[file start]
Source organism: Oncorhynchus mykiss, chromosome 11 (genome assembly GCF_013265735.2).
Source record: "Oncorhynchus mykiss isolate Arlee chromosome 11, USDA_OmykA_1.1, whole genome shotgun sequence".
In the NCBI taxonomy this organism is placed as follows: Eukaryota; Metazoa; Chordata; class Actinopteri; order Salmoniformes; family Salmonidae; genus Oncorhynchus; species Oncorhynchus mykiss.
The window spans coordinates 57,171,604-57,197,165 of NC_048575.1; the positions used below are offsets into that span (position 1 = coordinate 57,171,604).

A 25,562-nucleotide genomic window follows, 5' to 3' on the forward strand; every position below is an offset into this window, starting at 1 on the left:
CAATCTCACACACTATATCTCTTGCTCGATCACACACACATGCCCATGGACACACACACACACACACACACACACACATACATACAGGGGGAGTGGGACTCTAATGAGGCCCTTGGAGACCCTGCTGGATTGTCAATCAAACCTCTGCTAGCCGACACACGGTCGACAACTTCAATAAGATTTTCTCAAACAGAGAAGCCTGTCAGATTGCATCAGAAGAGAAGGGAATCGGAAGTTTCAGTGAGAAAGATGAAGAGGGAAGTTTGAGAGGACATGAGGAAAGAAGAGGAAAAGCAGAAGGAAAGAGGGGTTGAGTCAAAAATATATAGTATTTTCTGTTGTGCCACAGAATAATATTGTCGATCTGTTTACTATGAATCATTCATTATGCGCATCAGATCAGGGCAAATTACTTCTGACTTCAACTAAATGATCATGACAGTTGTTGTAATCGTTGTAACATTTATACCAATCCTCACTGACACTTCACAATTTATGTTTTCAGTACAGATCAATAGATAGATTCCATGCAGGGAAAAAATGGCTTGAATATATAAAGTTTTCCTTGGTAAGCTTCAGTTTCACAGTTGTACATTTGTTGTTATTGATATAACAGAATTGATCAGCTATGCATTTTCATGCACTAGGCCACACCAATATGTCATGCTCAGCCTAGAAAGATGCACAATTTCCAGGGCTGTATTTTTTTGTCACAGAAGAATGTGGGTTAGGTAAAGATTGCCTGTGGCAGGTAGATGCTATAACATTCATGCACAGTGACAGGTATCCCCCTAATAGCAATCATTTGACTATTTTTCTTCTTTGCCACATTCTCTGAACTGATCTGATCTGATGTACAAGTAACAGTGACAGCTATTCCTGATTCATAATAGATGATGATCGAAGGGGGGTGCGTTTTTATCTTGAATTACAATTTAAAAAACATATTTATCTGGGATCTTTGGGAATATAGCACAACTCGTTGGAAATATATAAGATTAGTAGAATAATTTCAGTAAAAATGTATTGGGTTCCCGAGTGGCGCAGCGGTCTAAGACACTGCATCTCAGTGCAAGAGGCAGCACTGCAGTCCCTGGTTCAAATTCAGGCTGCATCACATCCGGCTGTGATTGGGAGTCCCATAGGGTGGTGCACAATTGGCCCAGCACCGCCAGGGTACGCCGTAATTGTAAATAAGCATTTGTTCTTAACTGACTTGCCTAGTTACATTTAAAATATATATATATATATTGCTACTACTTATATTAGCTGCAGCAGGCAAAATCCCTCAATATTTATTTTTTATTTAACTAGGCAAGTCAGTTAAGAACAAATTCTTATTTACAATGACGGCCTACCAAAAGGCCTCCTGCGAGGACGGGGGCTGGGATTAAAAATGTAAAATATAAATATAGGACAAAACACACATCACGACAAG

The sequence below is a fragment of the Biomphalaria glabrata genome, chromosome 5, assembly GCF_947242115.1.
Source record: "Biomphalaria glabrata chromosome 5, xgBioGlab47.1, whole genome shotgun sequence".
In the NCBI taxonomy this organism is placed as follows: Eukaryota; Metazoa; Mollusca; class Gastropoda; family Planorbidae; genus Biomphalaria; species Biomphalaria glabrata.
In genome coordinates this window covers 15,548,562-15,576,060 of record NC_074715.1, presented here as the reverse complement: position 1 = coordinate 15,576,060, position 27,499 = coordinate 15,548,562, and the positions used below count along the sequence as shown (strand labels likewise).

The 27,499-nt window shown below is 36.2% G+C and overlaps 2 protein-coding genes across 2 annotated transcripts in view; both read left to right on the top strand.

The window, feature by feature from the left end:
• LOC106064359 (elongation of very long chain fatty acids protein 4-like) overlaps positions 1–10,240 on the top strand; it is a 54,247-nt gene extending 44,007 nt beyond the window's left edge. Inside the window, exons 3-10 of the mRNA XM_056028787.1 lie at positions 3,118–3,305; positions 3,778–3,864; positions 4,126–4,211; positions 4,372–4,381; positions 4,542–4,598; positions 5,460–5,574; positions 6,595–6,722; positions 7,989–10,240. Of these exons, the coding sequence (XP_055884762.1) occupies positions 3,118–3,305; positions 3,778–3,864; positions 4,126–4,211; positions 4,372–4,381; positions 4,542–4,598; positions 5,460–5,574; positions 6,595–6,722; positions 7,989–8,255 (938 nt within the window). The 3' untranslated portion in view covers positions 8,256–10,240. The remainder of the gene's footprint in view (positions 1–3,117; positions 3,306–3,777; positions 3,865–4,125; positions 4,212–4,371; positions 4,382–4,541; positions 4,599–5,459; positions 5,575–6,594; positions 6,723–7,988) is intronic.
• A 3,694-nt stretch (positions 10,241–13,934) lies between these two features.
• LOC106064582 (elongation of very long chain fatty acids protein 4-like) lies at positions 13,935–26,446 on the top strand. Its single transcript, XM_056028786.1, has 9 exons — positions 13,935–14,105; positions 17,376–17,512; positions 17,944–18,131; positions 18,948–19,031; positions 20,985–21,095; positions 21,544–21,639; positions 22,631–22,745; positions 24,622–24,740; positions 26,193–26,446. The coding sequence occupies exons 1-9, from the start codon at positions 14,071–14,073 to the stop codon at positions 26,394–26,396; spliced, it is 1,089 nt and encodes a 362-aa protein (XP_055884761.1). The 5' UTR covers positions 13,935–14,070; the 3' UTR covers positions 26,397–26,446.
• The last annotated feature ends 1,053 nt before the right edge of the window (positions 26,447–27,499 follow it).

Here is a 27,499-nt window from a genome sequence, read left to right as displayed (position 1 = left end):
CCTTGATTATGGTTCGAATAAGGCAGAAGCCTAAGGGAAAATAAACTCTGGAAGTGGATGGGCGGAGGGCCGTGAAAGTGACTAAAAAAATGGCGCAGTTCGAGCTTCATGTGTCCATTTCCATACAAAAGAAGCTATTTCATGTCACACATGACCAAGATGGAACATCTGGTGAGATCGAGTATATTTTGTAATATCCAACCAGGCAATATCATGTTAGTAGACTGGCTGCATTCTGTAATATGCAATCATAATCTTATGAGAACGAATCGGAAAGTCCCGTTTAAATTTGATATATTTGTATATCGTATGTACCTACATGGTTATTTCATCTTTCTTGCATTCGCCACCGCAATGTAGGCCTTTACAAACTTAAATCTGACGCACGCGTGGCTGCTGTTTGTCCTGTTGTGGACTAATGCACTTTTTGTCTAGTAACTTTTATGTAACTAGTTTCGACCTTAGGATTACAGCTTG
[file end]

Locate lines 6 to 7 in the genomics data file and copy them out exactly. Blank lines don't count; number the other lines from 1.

CAATCTCACACACTATATCTCTTGCTCGATCACACACACATGCCCATGGACACACACACACACACACACACACACACATACATACAGGGGGAGTGGGACTCTAATGAGGCCCTTGGAGACCCTGCTGGATTGTCAATCAAACCTCTGCTAGCCGACACACGGTCGACAACTTCAATAAGATTTTCTCAAACAGAGAAGCCTGTCAGATTGCATCAGAAGAGAAGGGAATCGGAAGTTTCAGTGAGAAAGATGAAGAGGGAAGTTTGAGAGGACATGAGGAAAGAAGAGGAAAAGCAGAAGGAAAGAGGGGTTGAGTCAAAAATATATAGTATTTTCTGTTGTGCCACAGAATAATATTGTCGATCTGTTTACTATGAATCATTCATTATGCGCATCAGATCAGGGCAAATTACTTCTGACTTCAACTAAATGATCATGACAGTTGTTGTAATCGTTGTAACATTTATACCAATCCTCACTGACACTTCACAATTTATGTTTTCAGTACAGATCAATAGATAGATTCCATGCAGGGAAAAAATGGCTTGAATATATAAAGTTTTCCTTGGTAAGCTTCAGTTTCACAGTTGTACATTTGTTGTTATTGATATAACAGAATTGATCAGCTATGCATTTTCATGCACTAGGCCACACCAATATGTCATGCTCAGCCTAGAAAGATGCACAATTTCCAGGGCTGTATTTTTTTGTCACAGAAGAATGTGGGTTAGGTAAAGATTGCCTGTGGCAGGTAGATGCTATAACATTCATGCACAGTGACAGGTATCCCCCTAATAGCAATCATTTGACTATTTTTCTTCTTTGCCACATTCTCTGAACTGATCTGATCTGATGTACAAGTAACAGTGACAGCTATTCCTGATTCATAATAGATGATGATCGAAGGGGGGTGCGTTTTTATCTTGAATTACAATTTAAAAAACATATTTATCTGGGATCTTTGGGAATATAGCACAACTCGTTGGAAATATATAAGATTAGTAGAATAATTTCAGTAAAAATGTATTGGGTTCCCGAGTGGCGCAGCGGTCTAAGACACTGCATCTCAGTGCAAGAGGCAGCACTGCAGTCCCTGGTTCAAATTCAGGCTGCATCACATCCGGCTGTGATTGGGAGTCCCATAGGGTGGTGCACAATTGGCCCAGCACCGCCAGGGTACGCCGTAATTGTAAATAAGCATTTGTTCTTAACTGACTTGCCTAGTTACATTTAAAATATATATATATATATTGCTACTACTTATATTAGCTGCAGCAGGCAAAATCCCTCAATATTTATTTTTTATTTAACTAGGCAAGTCAGTTAAGAACAAATTCTTATTTACAATGACGGCCTACCAAAAGGCCTCCTGCGAGGACGGGGGCTGGGATTAAAAATGTAAAATATAAATATAGGACAAAACACACATCACGACAAG

The sequence below is a fragment of the Biomphalaria glabrata genome, chromosome 5, assembly GCF_947242115.1.